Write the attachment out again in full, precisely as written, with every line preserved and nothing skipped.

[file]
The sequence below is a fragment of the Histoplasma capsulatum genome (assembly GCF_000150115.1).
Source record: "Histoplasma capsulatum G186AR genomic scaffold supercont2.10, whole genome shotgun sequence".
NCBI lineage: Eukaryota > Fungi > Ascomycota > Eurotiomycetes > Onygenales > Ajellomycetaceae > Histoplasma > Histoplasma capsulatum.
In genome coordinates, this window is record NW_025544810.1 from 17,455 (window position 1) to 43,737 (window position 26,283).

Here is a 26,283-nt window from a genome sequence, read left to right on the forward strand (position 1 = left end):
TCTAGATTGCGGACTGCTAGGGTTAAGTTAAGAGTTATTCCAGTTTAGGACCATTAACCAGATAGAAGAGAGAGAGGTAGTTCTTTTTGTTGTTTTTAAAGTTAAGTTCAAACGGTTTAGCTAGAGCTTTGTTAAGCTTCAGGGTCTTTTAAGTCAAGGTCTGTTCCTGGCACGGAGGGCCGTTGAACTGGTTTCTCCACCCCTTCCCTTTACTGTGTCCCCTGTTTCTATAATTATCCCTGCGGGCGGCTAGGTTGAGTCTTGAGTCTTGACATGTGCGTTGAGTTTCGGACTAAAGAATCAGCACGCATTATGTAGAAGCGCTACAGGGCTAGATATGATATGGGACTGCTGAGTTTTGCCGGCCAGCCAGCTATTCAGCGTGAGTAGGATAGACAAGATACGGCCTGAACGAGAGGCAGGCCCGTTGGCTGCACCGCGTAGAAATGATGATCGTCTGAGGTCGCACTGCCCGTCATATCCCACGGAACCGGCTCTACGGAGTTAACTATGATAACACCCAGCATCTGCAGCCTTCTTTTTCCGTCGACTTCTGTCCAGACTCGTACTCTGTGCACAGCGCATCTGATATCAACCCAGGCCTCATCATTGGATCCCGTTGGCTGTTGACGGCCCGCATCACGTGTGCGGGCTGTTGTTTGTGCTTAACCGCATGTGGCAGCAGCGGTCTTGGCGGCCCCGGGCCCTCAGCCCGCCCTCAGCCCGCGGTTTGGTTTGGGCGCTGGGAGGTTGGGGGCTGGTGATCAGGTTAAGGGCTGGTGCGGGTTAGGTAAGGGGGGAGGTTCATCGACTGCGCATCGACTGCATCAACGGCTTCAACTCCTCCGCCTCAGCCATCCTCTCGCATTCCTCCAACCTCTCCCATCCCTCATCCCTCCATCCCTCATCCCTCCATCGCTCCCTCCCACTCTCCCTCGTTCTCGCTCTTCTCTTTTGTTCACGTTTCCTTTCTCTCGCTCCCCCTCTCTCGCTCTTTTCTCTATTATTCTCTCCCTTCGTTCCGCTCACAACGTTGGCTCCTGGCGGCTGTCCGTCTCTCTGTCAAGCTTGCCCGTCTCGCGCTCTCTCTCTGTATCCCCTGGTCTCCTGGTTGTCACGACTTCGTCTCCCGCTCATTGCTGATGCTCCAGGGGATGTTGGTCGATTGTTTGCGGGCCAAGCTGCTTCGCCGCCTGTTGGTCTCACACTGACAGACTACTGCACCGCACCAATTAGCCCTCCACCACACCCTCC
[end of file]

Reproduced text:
The sequence below is a fragment of the Histoplasma capsulatum genome (assembly GCF_000150115.1).
Source record: "Histoplasma capsulatum G186AR genomic scaffold supercont2.10, whole genome shotgun sequence".
NCBI lineage: Eukaryota > Fungi > Ascomycota > Eurotiomycetes > Onygenales > Ajellomycetaceae > Histoplasma > Histoplasma capsulatum.
In genome coordinates, this window is record NW_025544810.1 from 17,455 (window position 1) to 43,737 (window position 26,283).

Here is a 26,283-nt window from a genome sequence, read left to right on the forward strand (position 1 = left end):
TCTAGATTGCGGACTGCTAGGGTTAAGTTAAGAGTTATTCCAGTTTAGGACCATTAACCAGATAGAAGAGAGAGAGGTAGTTCTTTTTGTTGTTTTTAAAGTTAAGTTCAAACGGTTTAGCTAGAGCTTTGTTAAGCTTCAGGGTCTTTTAAGTCAAGGTCTGTTCCTGGCACGGAGGGCCGTTGAACTGGTTTCTCCACCCCTTCCCTTTACTGTGTCCCCTGTTTCTATAATTATCCCTGCGGGCGGCTAGGTTGAGTCTTGAGTCTTGACATGTGCGTTGAGTTTCGGACTAAAGAATCAGCACGCATTATGTAGAAGCGCTACAGGGCTAGATATGATATGGGACTGCTGAGTTTTGCCGGCCAGCCAGCTATTCAGCGTGAGTAGGATAGACAAGATACGGCCTGAACGAGAGGCAGGCCCGTTGGCTGCACCGCGTAGAAATGATGATCGTCTGAGGTCGCACTGCCCGTCATATCCCACGGAACCGGCTCTACGGAGTTAACTATGATAACACCCAGCATCTGCAGCCTTCTTTTTCCGTCGACTTCTGTCCAGACTCGTACTCTGTGCACAGCGCATCTGATATCAACCCAGGCCTCATCATTGGATCCCGTTGGCTGTTGACGGCCCGCATCACGTGTGCGGGCTGTTGTTTGTGCTTAACCGCATGTGGCAGCAGCGGTCTTGGCGGCCCCGGGCCCTCAGCCCGCCCTCAGCCCGCGGTTTGGTTTGGGCGCTGGGAGGTTGGGGGCTGGTGATCAGGTTAAGGGCTGGTGCGGGTTAGGTAAGGGGGGAGGTTCATCGACTGCGCATCGACTGCATCAACGGCTTCAACTCCTCCGCCTCAGCCATCCTCTCGCATTCCTCCAACCTCTCCCATCCCTCATCCCTCCATCCCTCATCCCTCCATCGCTCCCTCCCACTCTCCCTCGTTCTCGCTCTTCTCTTTTGTTCACGTTTCCTTTCTCTCGCTCCCCCTCTCTCGCTCTTTTCTCTATTATTCTCTCCCTTCGTTCCGCTCACAACGTTGGCTCCTGGCGGCTGTCCGTCTCTCTGTCAAGCTTGCCCGTCTCGCGCTCTCTCTCTGTATCCCCTGGTCTCCTGGTTGTCACGACTTCGTCTCCCGCTCATTGCTGATGCTCCAGGGGATGTTGGTCGATTGTTTGCGGGCCAAGCTGCTTCGCCGCCTGTTGGTCTCACACTGACAGACTACTGCACCGCACCAATTAGCCCTCCACCACACCCTCC